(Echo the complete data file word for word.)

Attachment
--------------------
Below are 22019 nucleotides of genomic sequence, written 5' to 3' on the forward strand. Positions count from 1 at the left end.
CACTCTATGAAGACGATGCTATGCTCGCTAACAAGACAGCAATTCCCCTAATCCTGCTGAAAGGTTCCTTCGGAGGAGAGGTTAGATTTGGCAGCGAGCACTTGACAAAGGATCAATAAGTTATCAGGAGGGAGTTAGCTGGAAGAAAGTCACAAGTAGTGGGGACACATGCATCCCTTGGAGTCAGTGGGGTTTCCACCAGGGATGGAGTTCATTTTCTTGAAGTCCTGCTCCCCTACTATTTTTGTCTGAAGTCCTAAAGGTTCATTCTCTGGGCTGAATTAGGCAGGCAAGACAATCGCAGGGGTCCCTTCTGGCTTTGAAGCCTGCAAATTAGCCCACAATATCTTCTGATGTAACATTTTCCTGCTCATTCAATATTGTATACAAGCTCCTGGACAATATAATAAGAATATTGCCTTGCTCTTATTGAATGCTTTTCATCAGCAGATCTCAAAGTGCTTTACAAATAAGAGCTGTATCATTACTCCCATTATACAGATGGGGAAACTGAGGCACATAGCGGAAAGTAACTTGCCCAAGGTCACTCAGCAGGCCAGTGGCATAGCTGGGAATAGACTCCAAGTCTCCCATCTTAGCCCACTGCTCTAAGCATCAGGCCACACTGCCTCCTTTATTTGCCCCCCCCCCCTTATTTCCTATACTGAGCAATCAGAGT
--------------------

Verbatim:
Below are 22019 nucleotides of genomic sequence, written 5' to 3' on the forward strand. Positions count from 1 at the left end.
CACTCTATGAAGACGATGCTATGCTCGCTAACAAGACAGCAATTCCCCTAATCCTGCTGAAAGGTTCCTTCGGAGGAGAGGTTAGATTTGGCAGCGAGCACTTGACAAAGGATCAATAAGTTATCAGGAGGGAGTTAGCTGGAAGAAAGTCACAAGTAGTGGGGACACATGCATCCCTTGGAGTCAGTGGGGTTTCCACCAGGGATGGAGTTCATTTTCTTGAAGTCCTGCTCCCCTACTATTTTTGTCTGAAGTCCTAAAGGTTCATTCTCTGGGCTGAATTAGGCAGGCAAGACAATCGCAGGGGTCCCTTCTGGCTTTGAAGCCTGCAAATTAGCCCACAATATCTTCTGATGTAACATTTTCCTGCTCATTCAATATTGTATACAAGCTCCTGGACAATATAATAAGAATATTGCCTTGCTCTTATTGAATGCTTTTCATCAGCAGATCTCAAAGTGCTTTACAAATAAGAGCTGTATCATTACTCCCATTATACAGATGGGGAAACTGAGGCACATAGCGGAAAGTAACTTGCCCAAGGTCACTCAGCAGGCCAGTGGCATAGCTGGGAATAGACTCCAAGTCTCCCATCTTAGCCCACTGCTCTAAGCATCAGGCCACACTGCCTCCTTTATTTGCCCCCCCCCCCTTATTTCCTATACTGAGCAATCAGAGT